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Ryanair's flights to the US for under $20: would the experience be worth the savings?

4/03/2014 Oliver Smith
A Ryanair plane. © Provided by WAtoday A Ryanair plane.

Michael O'Leary, the chief executive of Irish budget airline Ryanair, has claimed the airline could offer flights to the US for less than £10 ($AU18.54) when it eventually buys the long-haul aircraft it needs.

The flights would leave from up to 14 major European cities to 12-14 destinations in the US, he said.

Passengers, however, would pay extra for everything from meals to baggage.

So what would a long-haul flight with Ryanair be like?

And how much would you save once all those extras have been factored in?


Currently Ryanair has a fleet of almost 300 Boeing 737-800s.

Seats have a “pitch” (depth) of 30 inches and are 17 inches wide.

A handful of premium economy seats have slightly more legroom, with a pitch of 32-34 inches.

These short-to-medium-range aircraft could not be used to operate a long-haul network, but to get an idea of the legroom that might be available – there are a few existing low-cost airlines that fly long-haul.

Norwegian, which flies from Europe to Bangkok and the US (with flights from Gatwick to the States due to start in the summer) uses Boeing 787 Dreamliners with a seat pitch of 31-32 inches, and a width 17.2.

It also has a premium economy section (pitch 46, width 19).

AirAsia X, the Malaysia-based long-haul arm of AirAsia, which was recently tipped to resume flights from Kuala Lumpur to Europe, mostly uses Airbus A330-300s, as does Jetstar for its longer flights, from Australia to destinations such as Japan and Hawaii.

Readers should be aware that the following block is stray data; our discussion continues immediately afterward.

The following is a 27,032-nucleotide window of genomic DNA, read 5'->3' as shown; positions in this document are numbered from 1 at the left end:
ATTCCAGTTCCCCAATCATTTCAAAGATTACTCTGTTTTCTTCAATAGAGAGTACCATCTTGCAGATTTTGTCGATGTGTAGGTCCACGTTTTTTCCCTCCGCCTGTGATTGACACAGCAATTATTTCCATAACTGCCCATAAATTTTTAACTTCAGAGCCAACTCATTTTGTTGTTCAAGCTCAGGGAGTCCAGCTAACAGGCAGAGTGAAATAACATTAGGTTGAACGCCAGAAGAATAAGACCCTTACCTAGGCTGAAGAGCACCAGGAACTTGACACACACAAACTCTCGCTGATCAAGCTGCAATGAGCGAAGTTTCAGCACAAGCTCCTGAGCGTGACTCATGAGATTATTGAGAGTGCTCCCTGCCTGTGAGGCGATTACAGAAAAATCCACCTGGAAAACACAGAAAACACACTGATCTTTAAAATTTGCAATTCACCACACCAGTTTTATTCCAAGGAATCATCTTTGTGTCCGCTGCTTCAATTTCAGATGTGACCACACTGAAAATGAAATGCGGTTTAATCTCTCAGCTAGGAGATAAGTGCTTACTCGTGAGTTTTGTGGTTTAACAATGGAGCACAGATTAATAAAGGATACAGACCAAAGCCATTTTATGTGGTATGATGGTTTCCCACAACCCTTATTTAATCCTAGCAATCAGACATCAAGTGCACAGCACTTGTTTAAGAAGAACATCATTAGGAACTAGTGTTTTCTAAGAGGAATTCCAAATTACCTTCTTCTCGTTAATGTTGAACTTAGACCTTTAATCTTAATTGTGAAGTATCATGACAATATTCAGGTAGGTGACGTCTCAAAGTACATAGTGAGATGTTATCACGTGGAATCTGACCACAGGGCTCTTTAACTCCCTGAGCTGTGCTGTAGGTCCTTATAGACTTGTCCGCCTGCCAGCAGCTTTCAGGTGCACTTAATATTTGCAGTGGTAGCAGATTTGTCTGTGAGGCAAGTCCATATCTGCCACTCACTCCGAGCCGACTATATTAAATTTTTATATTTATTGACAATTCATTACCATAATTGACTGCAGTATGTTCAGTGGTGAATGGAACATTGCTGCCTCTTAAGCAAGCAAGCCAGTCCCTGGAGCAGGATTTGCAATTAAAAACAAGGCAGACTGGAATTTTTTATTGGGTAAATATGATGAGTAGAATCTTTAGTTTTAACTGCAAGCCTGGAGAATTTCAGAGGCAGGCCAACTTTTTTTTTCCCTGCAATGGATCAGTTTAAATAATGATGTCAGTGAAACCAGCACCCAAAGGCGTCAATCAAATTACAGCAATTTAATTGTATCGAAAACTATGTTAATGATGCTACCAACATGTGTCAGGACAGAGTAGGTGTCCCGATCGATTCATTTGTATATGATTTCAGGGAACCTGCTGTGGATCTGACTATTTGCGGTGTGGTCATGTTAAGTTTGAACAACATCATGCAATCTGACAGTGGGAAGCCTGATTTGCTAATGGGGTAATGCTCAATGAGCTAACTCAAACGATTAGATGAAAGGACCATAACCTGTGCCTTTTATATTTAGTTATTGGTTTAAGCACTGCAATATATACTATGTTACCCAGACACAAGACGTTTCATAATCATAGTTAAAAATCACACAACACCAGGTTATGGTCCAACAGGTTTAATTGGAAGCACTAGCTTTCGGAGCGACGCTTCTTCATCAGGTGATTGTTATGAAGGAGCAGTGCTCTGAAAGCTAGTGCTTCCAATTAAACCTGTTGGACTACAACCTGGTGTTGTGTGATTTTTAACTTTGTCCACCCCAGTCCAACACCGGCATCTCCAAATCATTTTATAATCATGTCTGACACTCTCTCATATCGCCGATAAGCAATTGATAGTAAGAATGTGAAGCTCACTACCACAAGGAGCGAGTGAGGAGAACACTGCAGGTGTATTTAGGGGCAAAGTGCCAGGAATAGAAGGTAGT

AirAsia X’s economy seats are have a pitch of 32 inches and are 16.5 inches wide.

It also has a dozen flat bed seats in business class, with a pitch of 60 inches and a width of 20.

Jetstar seats have a 31-inch pitch and are 17.5 inches wide (or 38 and 20 in “Star Business”).

So it can be assumed that travellers on a long-haul Ryanair flight won’t get much more room that they currently have now – perhaps a single inch more legroom at most – unless they purchase the “premium” seats mentioned by Mr O’Leary.

However, when compared to existing transatlantic airlines, such as BA and Virgin Atlantic, those dimensions don’t look half bad.

BA’s 777s and Virgin’s A330s have a seat pitch of 31 inches and a width of 17.5 in economy.

By way of comparison, Emirates, on its most common model, the Boeing 777-200ER, uses a seat pitch of 32-34 inches and a width of 17 in economy class.

Ryanair's seats do not recline, however, unlike those on the vast majority of long-haul airlines.

It might be wise to choose reclining seats should its long-haul fleet ever materialise - an eight-hour flight sat bolt upright would test anyone's resolve.

The Telegraph, London

Michael O'Leary, Ryanair's chief executive officer. © Provided by WAtoday Michael O'Leary, Ryanair's chief executive officer.
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